Seeing the forest (plot) for the trees—the importance of evidence synthesis in older adult care

Susan Deborah Shenkin, Terence Quinn

Research output: Contribution to journalArticlepeer-review

Abstract / Description of output

Systematically reviewing all the available evidence and then creating summary analyses of the pooled data is the foundation of evidence-based practice. Indeed, this evidence synthesis approach informs much of the care of older adults in hospital and community. It is perhaps no surprise that the journal Age and Ageing is a frequent platform for publishing research papers based on systematic review and synthesis. This research has evolved substantially from the early days of evidence-based medicine and the Cochrane Collaboration. The traditional approach would be a quantitative summary, calculated using pair-wise meta-analysis of randomised controlled trials of drug versus placebo, or a synthesis of observational studies to create summaries of prevalence, associations and outcomes. Methods have evolved and newer techniques such as scoping reviews, test accuracy meta-analysis and qualitative synthesis are all now available. The sophistication of these methods is driven in part by the increasingly complex decisions that need be made in contemporary older adult care. Age and Ageing continues to champion established and novel evidence synthesis approaches, and in the accompanying Collection exemplars of these differing methods are presented and described. Whilst there is marked heterogeneity in the techniques used, the consistent and defining feature of all these papers is the desire to comprehensively, and critically summarise the evidence in order to answer the most pertinent questions regarding older adult care.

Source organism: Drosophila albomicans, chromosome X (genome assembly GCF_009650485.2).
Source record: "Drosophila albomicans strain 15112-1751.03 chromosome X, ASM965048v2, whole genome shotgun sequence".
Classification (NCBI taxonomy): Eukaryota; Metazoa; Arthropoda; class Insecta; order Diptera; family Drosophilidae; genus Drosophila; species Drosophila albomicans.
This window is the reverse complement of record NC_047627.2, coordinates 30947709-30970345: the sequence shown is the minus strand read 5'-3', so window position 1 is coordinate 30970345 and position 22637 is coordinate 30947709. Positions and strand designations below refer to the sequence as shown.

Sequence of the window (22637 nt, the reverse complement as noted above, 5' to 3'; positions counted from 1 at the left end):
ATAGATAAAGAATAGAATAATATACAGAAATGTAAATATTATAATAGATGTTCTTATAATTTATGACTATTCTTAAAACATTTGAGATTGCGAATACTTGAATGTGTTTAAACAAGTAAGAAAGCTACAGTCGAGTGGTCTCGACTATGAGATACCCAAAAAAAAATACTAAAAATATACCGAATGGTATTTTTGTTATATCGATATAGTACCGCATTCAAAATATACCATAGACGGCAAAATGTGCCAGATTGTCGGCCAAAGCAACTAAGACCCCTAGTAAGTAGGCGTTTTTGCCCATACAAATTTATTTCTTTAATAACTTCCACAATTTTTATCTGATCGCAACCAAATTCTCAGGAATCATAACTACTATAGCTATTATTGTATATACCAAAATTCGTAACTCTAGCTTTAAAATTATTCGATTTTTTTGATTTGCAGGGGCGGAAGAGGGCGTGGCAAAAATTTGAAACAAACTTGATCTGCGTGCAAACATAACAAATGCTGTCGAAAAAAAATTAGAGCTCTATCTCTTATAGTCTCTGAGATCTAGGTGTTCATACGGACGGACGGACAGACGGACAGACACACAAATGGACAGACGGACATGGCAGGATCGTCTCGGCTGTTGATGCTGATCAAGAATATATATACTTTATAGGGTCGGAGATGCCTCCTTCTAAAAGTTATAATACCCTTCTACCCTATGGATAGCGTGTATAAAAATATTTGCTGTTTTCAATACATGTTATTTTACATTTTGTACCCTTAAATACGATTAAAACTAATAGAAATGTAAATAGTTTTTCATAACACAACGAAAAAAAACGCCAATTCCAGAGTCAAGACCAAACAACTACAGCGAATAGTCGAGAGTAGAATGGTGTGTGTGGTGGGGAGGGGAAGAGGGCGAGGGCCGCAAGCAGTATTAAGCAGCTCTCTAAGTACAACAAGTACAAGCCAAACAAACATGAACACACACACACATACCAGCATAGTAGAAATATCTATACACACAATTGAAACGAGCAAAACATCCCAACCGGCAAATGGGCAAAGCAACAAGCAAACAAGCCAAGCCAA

Original languageEnglish
Article numberafad194
Number of pages6
JournalAge and Ageing
Issue number11
Publication statusPublished - 13 Nov 2023

Keywords / Materials (for Non-textual outputs)

  • evidence
  • meta-analysis
  • older adults
  • systematic review


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